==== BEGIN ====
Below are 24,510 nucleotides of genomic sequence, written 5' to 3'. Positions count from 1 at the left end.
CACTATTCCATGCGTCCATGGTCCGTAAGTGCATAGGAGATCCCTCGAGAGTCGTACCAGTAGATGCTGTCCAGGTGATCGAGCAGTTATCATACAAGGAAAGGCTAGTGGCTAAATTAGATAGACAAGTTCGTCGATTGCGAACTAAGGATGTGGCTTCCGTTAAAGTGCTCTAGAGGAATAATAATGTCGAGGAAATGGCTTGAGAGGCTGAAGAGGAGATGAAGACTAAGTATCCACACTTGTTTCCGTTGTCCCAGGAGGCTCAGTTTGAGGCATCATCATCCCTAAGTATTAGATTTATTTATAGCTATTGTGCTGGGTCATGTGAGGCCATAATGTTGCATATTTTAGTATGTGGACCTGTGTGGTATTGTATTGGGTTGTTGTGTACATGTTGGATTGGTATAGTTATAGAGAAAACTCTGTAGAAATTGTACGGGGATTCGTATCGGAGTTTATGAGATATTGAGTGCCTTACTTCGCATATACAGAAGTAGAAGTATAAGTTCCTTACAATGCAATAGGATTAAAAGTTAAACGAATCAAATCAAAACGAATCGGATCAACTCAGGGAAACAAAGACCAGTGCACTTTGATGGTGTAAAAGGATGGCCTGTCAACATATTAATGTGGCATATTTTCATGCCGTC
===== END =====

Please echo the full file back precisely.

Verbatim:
Below are 24,510 nucleotides of genomic sequence, written 5' to 3'. Positions count from 1 at the left end.
CACTATTCCATGCGTCCATGGTCCGTAAGTGCATAGGAGATCCCTCGAGAGTCGTACCAGTAGATGCTGTCCAGGTGATCGAGCAGTTATCATACAAGGAAAGGCTAGTGGCTAAATTAGATAGACAAGTTCGTCGATTGCGAACTAAGGATGTGGCTTCCGTTAAAGTGCTCTAGAGGAATAATAATGTCGAGGAAATGGCTTGAGAGGCTGAAGAGGAGATGAAGACTAAGTATCCACACTTGTTTCCGTTGTCCCAGGAGGCTCAGTTTGAGGCATCATCATCCCTAAGTATTAGATTTATTTATAGCTATTGTGCTGGGTCATGTGAGGCCATAATGTTGCATATTTTAGTATGTGGACCTGTGTGGTATTGTATTGGGTTGTTGTGTACATGTTGGATTGGTATAGTTATAGAGAAAACTCTGTAGAAATTGTACGGGGATTCGTATCGGAGTTTATGAGATATTGAGTGCCTTACTTCGCATATACAGAAGTAGAAGTATAAGTTCCTTACAATGCAATAGGATTAAAAGTTAAACGAATCAAATCAAAACGAATCGGATCAACTCAGGGAAACAAAGACCAGTGCACTTTGATGGTGTAAAAGGATGGCCTGTCAACATATTAATGTGGCATATTTTCATGCCGTC